As conventional antibiotics continue to lose effectiveness against evolving pathogens, scientists are keen to employ the bacteria-killing techniques perfected by bacteriophages (phages), the viruses that infect bacteria. One major challenge is the difficulty of studying individual phage proteins and determining precisely how the virus wields these tools to kill their host bacteria. A team of researchers from Berkeley Lab, UC Berkeley, and Texas A&M University worked together on a high-throughput genetic screen to identify which part of the bacteria the phages were targeting.
Environmental Genomics and Systems Biology Division Director Susannah Tringe announced a change in leadership of the Comparative and Functional Genomics (CFG) Department, effective January 4, 2022. Diane Dickel is stepping down as the Department Head; Adam Deutschbauer has agreed to take on the role.
Researchers in the Environmental Genomics and Systems Biology (EGSB) and Biological Systems and Engineering (BSE) Divisions at Berkeley Lab employed a large-scale functional genomics approach to systematically characterize Bacteroides thetaiotaomicron, a beneficial bacterium prevalent in the human gut. They performed hundreds of genome-wide fitness assays and identified new functions for 40 proteins, including antibiotic tolerance, polysaccharide degradation, and colonization of the GI tract in germ-free mice.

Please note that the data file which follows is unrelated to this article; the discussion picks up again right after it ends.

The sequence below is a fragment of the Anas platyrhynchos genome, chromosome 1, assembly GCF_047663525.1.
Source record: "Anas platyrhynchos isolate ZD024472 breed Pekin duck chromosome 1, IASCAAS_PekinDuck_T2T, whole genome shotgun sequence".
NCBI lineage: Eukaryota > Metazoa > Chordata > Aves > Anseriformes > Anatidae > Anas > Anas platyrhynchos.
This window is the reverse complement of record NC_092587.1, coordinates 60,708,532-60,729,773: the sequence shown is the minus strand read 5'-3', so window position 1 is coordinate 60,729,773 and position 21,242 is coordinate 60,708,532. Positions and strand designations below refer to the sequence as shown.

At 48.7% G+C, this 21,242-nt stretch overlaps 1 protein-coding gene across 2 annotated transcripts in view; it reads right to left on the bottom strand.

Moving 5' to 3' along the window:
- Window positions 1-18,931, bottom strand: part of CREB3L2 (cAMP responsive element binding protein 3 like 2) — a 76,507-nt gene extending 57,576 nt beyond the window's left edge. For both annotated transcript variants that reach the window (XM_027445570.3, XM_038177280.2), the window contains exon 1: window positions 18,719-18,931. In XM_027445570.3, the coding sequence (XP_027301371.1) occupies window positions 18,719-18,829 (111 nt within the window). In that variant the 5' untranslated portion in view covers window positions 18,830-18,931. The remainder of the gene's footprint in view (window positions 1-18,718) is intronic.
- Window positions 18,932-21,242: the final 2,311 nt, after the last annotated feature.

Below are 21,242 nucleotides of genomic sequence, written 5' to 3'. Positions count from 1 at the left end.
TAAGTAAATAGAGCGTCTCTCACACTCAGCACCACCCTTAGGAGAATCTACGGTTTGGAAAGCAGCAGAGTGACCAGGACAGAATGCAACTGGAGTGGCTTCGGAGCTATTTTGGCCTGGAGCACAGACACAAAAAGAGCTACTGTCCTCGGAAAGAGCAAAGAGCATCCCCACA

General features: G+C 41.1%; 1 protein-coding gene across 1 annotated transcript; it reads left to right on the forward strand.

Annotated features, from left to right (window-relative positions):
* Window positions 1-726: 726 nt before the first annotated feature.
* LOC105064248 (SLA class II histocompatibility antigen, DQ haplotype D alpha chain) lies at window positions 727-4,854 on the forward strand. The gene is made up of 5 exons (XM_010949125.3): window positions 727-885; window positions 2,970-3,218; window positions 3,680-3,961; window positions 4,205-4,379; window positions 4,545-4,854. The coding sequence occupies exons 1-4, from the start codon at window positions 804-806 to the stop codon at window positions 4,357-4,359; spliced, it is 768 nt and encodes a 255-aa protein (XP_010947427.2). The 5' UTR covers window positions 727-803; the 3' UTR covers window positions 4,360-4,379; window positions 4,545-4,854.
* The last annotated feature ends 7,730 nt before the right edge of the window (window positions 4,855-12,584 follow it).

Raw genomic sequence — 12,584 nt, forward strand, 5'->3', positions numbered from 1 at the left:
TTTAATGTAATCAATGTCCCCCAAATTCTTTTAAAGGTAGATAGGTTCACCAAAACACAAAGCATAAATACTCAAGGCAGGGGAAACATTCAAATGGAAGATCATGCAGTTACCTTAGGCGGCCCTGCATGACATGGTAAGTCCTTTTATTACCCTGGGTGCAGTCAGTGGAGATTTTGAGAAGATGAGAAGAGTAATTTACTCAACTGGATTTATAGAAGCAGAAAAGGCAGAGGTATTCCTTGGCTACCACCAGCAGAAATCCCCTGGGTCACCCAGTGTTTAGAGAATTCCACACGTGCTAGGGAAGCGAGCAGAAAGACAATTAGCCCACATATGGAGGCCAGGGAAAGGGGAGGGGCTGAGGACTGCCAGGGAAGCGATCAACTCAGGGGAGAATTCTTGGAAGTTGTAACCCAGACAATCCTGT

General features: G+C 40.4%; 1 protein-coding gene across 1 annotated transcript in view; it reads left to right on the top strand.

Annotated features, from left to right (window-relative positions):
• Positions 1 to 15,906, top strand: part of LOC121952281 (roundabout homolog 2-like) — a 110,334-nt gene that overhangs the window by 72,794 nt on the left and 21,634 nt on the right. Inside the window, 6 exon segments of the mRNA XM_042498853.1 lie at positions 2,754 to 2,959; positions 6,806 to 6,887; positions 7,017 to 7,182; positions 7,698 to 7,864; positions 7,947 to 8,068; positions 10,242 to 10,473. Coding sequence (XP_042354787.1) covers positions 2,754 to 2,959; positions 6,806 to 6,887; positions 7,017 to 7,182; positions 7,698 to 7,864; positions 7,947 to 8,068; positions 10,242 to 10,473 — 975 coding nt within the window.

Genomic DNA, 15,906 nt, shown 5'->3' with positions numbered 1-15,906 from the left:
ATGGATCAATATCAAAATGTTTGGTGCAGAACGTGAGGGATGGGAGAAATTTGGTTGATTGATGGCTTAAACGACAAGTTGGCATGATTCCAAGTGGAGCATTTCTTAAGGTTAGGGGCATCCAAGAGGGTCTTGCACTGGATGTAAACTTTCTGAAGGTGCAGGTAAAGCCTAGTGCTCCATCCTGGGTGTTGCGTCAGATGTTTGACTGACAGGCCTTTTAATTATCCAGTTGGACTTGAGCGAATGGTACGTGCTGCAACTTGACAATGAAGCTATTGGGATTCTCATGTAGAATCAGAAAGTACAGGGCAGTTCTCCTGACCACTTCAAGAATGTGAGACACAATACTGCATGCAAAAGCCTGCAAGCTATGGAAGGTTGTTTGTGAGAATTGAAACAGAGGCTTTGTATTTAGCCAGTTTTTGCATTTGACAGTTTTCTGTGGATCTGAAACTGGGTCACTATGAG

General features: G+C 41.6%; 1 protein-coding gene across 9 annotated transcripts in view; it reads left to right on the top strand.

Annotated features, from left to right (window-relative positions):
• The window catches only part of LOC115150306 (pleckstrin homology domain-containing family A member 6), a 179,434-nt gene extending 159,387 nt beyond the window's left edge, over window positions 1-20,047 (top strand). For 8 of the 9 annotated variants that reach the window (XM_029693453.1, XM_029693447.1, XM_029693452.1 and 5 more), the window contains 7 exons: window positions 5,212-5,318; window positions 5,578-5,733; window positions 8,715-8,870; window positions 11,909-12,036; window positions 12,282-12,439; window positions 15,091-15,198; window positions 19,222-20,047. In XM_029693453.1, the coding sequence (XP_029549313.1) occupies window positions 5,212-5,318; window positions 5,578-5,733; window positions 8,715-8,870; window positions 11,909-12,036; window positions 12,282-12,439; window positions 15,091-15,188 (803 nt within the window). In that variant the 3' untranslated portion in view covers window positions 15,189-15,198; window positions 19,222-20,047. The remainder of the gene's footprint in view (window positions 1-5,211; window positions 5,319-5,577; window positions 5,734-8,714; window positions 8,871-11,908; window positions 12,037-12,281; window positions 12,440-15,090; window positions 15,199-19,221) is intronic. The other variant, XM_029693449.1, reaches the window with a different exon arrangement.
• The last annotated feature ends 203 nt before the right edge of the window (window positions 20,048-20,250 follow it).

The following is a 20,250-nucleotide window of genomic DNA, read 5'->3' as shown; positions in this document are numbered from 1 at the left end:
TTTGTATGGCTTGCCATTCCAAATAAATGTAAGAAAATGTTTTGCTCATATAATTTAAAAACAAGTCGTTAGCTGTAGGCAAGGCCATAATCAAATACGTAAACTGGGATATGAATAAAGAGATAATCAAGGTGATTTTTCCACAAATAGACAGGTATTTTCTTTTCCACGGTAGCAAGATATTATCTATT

Viruses that infect bacteria, or phages, are continually evolving ways to target and exploit their specific hosts. Their bacterial hosts, in turn, are continually evolving means to evade the phages. These perpetual battles for survival yield incredibly diverse molecular arsenals that researchers are itching to study, yet doing so can be tedious and labor-intensive.
A team led by Berkeley Lab scientists has developed an efficient and inexpensive new method to gain insight into these defensive strategies. They reported in PLOS Biology that a combination of three recently developed techniques can reveal which bacterial receptors phages exploit to infect the cell, as well as what cellular mechanisms the bacteria use to respond to a phage infection.
Dual barcoded shotgun expression library sequencing, or Dub-seq, is a novel high-throughput method for discovering gene function in microbes under various environmental conditions. It was developed by scientists in the Environmental Genomics and Systems Biology (EGSB) Division under the aegis of the Ecosystems and Networks Integrated with Genes and Molecular Assemblies (ENIGMA) program. In a seminal paper published January 18 in Nature Communications, the Dub-seq team presented details of the technique and proof-of-concept work showing that the approach is reproducible, economical, scalable, and identifies both known and novel gene functions.